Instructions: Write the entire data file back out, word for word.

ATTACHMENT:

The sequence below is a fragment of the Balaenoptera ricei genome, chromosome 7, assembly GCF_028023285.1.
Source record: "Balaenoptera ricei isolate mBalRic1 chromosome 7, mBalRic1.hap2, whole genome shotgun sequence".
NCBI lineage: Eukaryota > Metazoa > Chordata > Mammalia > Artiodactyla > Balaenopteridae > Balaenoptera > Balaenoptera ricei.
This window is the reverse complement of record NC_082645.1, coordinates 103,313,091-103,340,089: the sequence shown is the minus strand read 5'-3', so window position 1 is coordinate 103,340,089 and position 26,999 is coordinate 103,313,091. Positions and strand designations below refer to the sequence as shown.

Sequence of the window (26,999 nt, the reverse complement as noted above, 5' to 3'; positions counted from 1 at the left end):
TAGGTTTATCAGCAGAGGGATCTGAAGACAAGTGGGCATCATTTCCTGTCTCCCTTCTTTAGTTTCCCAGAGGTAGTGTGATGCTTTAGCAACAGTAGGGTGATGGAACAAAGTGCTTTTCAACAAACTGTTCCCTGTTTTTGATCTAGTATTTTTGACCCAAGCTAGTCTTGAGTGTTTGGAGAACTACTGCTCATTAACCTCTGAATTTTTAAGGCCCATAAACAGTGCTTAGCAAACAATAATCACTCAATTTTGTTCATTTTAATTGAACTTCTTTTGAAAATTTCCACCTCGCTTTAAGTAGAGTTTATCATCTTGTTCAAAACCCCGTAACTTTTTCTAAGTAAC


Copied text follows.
The sequence below is a fragment of the Balaenoptera ricei genome, chromosome 7, assembly GCF_028023285.1.
Source record: "Balaenoptera ricei isolate mBalRic1 chromosome 7, mBalRic1.hap2, whole genome shotgun sequence".
NCBI lineage: Eukaryota > Metazoa > Chordata > Mammalia > Artiodactyla > Balaenopteridae > Balaenoptera > Balaenoptera ricei.
This window is the reverse complement of record NC_082645.1, coordinates 103,313,091-103,340,089: the sequence shown is the minus strand read 5'-3', so window position 1 is coordinate 103,340,089 and position 26,999 is coordinate 103,313,091. Positions and strand designations below refer to the sequence as shown.

Sequence of the window (26,999 nt, the reverse complement as noted above, 5' to 3'; positions counted from 1 at the left end):
TAGGTTTATCAGCAGAGGGATCTGAAGACAAGTGGGCATCATTTCCTGTCTCCCTTCTTTAGTTTCCCAGAGGTAGTGTGATGCTTTAGCAACAGTAGGGTGATGGAACAAAGTGCTTTTCAACAAACTGTTCCCTGTTTTTGATCTAGTATTTTTGACCCAAGCTAGTCTTGAGTGTTTGGAGAACTACTGCTCATTAACCTCTGAATTTTTAAGGCCCATAAACAGTGCTTAGCAAACAATAATCACTCAATTTTGTTCATTTTAATTGAACTTCTTTTGAAAATTTCCACCTCGCTTTAAGTAGAGTTTATCATCTTGTTCAAAACCCCGTAACTTTTTCTAAGTAAC